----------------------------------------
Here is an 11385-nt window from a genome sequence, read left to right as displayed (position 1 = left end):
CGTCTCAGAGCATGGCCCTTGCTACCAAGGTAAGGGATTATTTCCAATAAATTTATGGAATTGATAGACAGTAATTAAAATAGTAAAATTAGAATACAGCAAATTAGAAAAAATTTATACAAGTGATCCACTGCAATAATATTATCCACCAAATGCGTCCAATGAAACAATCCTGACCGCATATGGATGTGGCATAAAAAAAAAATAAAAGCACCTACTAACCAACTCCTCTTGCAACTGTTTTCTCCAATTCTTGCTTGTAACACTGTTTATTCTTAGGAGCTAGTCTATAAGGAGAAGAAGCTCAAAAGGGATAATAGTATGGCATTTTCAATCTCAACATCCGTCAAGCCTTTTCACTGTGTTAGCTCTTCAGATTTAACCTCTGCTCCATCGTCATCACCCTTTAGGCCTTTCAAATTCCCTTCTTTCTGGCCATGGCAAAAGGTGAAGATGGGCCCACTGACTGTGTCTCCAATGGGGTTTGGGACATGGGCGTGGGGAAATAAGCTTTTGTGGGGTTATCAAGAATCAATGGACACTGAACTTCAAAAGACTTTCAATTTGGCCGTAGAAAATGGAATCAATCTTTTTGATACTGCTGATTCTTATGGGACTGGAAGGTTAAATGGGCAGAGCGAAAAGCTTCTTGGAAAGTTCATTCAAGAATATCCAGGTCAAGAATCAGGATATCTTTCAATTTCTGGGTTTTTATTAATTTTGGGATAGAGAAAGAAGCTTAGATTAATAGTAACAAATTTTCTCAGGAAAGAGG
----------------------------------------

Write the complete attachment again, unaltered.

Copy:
Here is an 11385-nt window from a genome sequence, read left to right as displayed (position 1 = left end):
CGTCTCAGAGCATGGCCCTTGCTACCAAGGTAAGGGATTATTTCCAATAAATTTATGGAATTGATAGACAGTAATTAAAATAGTAAAATTAGAATACAGCAAATTAGAAAAAATTTATACAAGTGATCCACTGCAATAATATTATCCACCAAATGCGTCCAATGAAACAATCCTGACCGCATATGGATGTGGCATAAAAAAAAAATAAAAGCACCTACTAACCAACTCCTCTTGCAACTGTTTTCTCCAATTCTTGCTTGTAACACTGTTTATTCTTAGGAGCTAGTCTATAAGGAGAAGAAGCTCAAAAGGGATAATAGTATGGCATTTTCAATCTCAACATCCGTCAAGCCTTTTCACTGTGTTAGCTCTTCAGATTTAACCTCTGCTCCATCGTCATCACCCTTTAGGCCTTTCAAATTCCCTTCTTTCTGGCCATGGCAAAAGGTGAAGATGGGCCCACTGACTGTGTCTCCAATGGGGTTTGGGACATGGGCGTGGGGAAATAAGCTTTTGTGGGGTTATCAAGAATCAATGGACACTGAACTTCAAAAGACTTTCAATTTGGCCGTAGAAAATGGAATCAATCTTTTTGATACTGCTGATTCTTATGGGACTGGAAGGTTAAATGGGCAGAGCGAAAAGCTTCTTGGAAAGTTCATTCAAGAATATCCAGGTCAAGAATCAGGATATCTTTCAATTTCTGGGTTTTTATTAATTTTGGGATAGAGAAAGAAGCTTAGATTAATAGTAACAAATTTTCTCAGGAAAGAGG